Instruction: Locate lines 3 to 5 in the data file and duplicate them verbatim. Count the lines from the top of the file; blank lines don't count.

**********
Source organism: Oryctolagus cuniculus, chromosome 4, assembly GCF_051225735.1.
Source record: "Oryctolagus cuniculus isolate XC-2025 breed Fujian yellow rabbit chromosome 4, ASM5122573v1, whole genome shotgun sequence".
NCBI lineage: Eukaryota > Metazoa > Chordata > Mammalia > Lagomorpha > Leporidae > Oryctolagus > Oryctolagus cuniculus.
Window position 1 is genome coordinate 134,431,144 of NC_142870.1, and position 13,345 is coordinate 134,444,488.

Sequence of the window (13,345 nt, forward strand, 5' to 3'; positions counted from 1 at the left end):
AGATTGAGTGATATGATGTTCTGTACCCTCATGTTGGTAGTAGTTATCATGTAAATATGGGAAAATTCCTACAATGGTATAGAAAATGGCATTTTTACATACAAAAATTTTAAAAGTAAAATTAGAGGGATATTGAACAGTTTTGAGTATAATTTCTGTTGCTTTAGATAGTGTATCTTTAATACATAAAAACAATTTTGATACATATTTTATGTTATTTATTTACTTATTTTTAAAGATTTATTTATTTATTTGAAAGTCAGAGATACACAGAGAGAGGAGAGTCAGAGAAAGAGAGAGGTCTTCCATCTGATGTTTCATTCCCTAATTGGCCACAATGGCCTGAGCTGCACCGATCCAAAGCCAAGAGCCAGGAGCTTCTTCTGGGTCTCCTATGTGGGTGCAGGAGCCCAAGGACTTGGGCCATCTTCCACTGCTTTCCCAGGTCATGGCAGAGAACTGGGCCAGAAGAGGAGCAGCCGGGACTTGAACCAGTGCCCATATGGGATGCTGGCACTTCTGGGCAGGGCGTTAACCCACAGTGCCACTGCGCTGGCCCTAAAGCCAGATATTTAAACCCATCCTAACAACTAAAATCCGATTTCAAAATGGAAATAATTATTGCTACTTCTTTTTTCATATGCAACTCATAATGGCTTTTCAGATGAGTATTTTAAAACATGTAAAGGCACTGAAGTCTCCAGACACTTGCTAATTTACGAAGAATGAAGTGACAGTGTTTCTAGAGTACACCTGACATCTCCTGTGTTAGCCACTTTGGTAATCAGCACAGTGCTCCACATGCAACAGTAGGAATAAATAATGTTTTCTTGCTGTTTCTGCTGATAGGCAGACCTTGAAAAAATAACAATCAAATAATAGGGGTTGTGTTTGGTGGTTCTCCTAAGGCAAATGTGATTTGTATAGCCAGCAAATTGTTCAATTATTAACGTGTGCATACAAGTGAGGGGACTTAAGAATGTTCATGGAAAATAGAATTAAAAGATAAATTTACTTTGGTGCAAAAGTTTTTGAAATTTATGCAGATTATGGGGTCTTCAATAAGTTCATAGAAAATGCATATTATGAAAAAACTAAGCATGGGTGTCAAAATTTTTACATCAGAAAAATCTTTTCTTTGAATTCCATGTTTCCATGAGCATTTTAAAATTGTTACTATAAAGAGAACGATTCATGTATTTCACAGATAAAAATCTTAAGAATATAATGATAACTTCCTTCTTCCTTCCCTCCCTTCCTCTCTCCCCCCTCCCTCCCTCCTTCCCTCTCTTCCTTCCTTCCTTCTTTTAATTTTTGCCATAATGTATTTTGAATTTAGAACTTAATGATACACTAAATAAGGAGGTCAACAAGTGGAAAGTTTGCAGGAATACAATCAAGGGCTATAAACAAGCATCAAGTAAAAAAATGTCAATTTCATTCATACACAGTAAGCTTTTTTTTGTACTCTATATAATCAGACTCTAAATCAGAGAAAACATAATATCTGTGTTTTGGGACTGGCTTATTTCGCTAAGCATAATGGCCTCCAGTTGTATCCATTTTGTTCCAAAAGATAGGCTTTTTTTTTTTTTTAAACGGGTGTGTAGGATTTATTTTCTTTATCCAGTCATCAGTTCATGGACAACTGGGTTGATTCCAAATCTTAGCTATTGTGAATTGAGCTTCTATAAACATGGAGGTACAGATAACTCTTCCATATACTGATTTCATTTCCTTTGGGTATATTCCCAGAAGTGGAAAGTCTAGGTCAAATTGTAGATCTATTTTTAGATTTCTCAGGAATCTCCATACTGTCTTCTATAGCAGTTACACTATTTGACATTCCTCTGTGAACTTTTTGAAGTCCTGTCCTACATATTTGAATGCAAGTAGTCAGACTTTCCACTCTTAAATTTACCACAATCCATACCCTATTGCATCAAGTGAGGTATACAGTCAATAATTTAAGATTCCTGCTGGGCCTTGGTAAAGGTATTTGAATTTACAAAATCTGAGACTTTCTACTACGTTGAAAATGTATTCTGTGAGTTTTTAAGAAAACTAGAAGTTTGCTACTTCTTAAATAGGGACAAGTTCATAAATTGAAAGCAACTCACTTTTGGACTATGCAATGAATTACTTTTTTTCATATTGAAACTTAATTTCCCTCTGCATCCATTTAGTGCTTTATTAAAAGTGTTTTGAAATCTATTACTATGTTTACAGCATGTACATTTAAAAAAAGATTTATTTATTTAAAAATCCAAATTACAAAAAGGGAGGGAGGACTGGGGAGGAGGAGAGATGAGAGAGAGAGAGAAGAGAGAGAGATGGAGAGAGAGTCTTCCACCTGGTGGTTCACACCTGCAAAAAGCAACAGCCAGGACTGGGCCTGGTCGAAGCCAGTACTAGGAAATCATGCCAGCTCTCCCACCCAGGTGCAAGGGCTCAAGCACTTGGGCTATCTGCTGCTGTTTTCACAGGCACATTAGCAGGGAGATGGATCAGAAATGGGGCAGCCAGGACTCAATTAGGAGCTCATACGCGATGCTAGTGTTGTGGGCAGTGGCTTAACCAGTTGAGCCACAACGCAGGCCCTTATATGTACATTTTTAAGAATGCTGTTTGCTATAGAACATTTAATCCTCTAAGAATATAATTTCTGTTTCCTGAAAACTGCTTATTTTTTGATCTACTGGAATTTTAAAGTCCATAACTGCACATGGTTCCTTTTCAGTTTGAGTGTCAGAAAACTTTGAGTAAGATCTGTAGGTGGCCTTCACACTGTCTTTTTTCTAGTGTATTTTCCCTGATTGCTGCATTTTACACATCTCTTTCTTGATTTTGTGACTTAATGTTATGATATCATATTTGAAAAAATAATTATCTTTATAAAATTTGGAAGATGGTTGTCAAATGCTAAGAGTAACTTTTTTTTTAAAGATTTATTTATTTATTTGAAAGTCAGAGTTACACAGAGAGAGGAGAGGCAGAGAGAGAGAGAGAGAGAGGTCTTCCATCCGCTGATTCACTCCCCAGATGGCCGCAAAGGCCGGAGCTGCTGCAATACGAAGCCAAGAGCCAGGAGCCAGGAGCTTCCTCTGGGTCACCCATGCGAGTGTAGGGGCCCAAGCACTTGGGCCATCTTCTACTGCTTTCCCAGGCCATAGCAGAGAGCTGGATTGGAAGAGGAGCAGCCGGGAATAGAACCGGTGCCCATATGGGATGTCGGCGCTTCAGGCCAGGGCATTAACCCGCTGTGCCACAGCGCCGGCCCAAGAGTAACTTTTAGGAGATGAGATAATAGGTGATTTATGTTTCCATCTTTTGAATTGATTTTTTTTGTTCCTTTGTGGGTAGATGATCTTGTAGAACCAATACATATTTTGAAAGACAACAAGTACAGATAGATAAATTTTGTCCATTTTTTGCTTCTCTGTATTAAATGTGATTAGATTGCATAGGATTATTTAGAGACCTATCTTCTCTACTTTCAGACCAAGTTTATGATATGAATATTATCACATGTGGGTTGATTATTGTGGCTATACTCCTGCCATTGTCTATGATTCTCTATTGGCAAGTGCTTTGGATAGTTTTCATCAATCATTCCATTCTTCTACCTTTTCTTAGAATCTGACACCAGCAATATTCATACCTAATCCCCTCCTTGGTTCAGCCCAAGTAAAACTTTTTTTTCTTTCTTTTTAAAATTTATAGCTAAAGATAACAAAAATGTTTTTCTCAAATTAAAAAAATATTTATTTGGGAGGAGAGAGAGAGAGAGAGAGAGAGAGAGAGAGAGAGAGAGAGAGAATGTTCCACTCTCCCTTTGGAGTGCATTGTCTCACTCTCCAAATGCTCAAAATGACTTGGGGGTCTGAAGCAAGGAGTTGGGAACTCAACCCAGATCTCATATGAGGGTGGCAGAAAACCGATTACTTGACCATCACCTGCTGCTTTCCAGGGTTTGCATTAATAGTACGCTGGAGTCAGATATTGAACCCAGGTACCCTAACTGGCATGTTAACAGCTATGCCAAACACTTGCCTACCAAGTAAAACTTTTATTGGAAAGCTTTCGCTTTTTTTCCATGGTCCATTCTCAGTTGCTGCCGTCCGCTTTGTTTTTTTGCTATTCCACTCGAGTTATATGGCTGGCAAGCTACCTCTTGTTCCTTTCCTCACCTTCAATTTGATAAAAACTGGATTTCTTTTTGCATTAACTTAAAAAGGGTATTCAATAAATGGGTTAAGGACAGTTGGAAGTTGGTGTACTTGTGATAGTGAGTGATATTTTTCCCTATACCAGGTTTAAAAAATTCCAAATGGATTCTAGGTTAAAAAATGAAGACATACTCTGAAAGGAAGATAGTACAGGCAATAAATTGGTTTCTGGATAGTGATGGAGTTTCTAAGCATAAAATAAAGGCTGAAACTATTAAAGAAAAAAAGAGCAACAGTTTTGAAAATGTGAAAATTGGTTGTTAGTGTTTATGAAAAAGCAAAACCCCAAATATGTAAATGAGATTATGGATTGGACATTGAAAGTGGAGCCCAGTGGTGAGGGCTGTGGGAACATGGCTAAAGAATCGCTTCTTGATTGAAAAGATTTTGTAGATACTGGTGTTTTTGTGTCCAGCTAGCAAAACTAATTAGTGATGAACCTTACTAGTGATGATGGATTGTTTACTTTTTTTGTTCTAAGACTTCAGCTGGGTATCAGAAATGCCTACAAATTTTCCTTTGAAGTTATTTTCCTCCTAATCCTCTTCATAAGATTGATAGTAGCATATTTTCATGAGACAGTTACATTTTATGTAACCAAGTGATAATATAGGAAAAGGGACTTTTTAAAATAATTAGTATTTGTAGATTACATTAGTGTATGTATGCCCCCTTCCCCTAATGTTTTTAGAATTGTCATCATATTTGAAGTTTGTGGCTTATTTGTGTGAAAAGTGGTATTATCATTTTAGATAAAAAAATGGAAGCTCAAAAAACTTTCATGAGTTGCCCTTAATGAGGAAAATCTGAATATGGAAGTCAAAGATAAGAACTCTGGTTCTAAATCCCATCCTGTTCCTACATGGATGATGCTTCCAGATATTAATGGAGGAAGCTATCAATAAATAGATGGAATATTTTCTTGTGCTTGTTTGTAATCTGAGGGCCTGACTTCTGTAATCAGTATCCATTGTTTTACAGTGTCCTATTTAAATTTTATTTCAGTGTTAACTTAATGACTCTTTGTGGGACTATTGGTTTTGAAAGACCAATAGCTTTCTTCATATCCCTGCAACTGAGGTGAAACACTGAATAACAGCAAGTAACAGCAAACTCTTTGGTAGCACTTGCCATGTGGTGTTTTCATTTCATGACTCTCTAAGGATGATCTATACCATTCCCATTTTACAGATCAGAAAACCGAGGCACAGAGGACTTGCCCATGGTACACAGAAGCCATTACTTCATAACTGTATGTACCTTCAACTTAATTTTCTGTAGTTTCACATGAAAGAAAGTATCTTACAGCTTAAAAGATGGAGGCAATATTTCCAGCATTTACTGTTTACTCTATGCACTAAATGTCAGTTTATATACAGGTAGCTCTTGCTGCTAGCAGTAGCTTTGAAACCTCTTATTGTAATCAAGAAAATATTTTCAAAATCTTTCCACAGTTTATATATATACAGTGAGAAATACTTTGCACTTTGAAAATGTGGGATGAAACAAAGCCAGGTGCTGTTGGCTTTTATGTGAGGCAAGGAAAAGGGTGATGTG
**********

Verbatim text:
NCBI lineage: Eukaryota > Metazoa > Chordata > Mammalia > Lagomorpha > Leporidae > Oryctolagus > Oryctolagus cuniculus.
Window position 1 is genome coordinate 134,431,144 of NC_142870.1, and position 13,345 is coordinate 134,444,488.

Sequence of the window (13,345 nt, forward strand, 5' to 3'; positions counted from 1 at the left end):